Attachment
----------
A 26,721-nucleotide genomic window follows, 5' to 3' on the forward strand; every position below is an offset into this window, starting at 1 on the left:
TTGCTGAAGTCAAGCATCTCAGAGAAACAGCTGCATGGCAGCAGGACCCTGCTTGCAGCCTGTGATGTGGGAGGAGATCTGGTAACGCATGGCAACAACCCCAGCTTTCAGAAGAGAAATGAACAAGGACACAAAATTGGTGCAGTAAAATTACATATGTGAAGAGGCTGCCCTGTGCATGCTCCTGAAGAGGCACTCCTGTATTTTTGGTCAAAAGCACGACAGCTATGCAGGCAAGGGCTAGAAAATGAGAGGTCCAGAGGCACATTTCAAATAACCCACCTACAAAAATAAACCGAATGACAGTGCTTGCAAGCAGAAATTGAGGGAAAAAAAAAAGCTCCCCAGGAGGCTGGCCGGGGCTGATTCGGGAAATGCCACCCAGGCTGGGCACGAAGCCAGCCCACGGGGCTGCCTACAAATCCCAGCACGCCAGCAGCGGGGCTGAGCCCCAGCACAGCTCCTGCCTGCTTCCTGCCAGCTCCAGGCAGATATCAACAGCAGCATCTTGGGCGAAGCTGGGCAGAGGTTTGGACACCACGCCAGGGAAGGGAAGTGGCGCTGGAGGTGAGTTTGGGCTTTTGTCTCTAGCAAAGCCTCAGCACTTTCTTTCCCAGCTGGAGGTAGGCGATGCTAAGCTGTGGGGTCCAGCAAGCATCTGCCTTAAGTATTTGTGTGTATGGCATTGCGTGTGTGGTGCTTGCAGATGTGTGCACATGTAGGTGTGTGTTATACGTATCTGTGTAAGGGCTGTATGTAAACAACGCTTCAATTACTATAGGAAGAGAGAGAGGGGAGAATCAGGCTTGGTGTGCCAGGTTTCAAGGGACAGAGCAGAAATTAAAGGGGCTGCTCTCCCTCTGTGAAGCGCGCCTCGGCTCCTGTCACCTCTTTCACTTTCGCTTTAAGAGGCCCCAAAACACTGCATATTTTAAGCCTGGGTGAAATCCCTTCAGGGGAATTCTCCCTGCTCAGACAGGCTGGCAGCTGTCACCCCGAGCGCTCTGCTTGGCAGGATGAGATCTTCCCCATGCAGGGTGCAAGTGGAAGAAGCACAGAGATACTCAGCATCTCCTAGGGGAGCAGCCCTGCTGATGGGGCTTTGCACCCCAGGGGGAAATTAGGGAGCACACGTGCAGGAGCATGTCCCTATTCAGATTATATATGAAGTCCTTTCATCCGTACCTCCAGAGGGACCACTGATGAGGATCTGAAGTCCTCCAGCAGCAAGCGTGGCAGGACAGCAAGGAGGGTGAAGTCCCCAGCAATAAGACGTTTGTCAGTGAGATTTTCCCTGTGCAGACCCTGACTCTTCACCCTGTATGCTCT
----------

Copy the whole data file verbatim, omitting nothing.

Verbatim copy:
A 26,721-nucleotide genomic window follows, 5' to 3' on the forward strand; every position below is an offset into this window, starting at 1 on the left:
TTGCTGAAGTCAAGCATCTCAGAGAAACAGCTGCATGGCAGCAGGACCCTGCTTGCAGCCTGTGATGTGGGAGGAGATCTGGTAACGCATGGCAACAACCCCAGCTTTCAGAAGAGAAATGAACAAGGACACAAAATTGGTGCAGTAAAATTACATATGTGAAGAGGCTGCCCTGTGCATGCTCCTGAAGAGGCACTCCTGTATTTTTGGTCAAAAGCACGACAGCTATGCAGGCAAGGGCTAGAAAATGAGAGGTCCAGAGGCACATTTCAAATAACCCACCTACAAAAATAAACCGAATGACAGTGCTTGCAAGCAGAAATTGAGGGAAAAAAAAAAGCTCCCCAGGAGGCTGGCCGGGGCTGATTCGGGAAATGCCACCCAGGCTGGGCACGAAGCCAGCCCACGGGGCTGCCTACAAATCCCAGCACGCCAGCAGCGGGGCTGAGCCCCAGCACAGCTCCTGCCTGCTTCCTGCCAGCTCCAGGCAGATATCAACAGCAGCATCTTGGGCGAAGCTGGGCAGAGGTTTGGACACCACGCCAGGGAAGGGAAGTGGCGCTGGAGGTGAGTTTGGGCTTTTGTCTCTAGCAAAGCCTCAGCACTTTCTTTCCCAGCTGGAGGTAGGCGATGCTAAGCTGTGGGGTCCAGCAAGCATCTGCCTTAAGTATTTGTGTGTATGGCATTGCGTGTGTGGTGCTTGCAGATGTGTGCACATGTAGGTGTGTGTTATACGTATCTGTGTAAGGGCTGTATGTAAACAACGCTTCAATTACTATAGGAAGAGAGAGAGGGGAGAATCAGGCTTGGTGTGCCAGGTTTCAAGGGACAGAGCAGAAATTAAAGGGGCTGCTCTCCCTCTGTGAAGCGCGCCTCGGCTCCTGTCACCTCTTTCACTTTCGCTTTAAGAGGCCCCAAAACACTGCATATTTTAAGCCTGGGTGAAATCCCTTCAGGGGAATTCTCCCTGCTCAGACAGGCTGGCAGCTGTCACCCCGAGCGCTCTGCTTGGCAGGATGAGATCTTCCCCATGCAGGGTGCAAGTGGAAGAAGCACAGAGATACTCAGCATCTCCTAGGGGAGCAGCCCTGCTGATGGGGCTTTGCACCCCAGGGGGAAATTAGGGAGCACACGTGCAGGAGCATGTCCCTATTCAGATTATATATGAAGTCCTTTCATCCGTACCTCCAGAGGGACCACTGATGAGGATCTGAAGTCCTCCAGCAGCAAGCGTGGCAGGACAGCAAGGAGGGTGAAGTCCCCAGCAATAAGACGTTTGTCAGTGAGATTTTCCCTGTGCAGACCCTGACTCTTCACCCTGTATGCTCT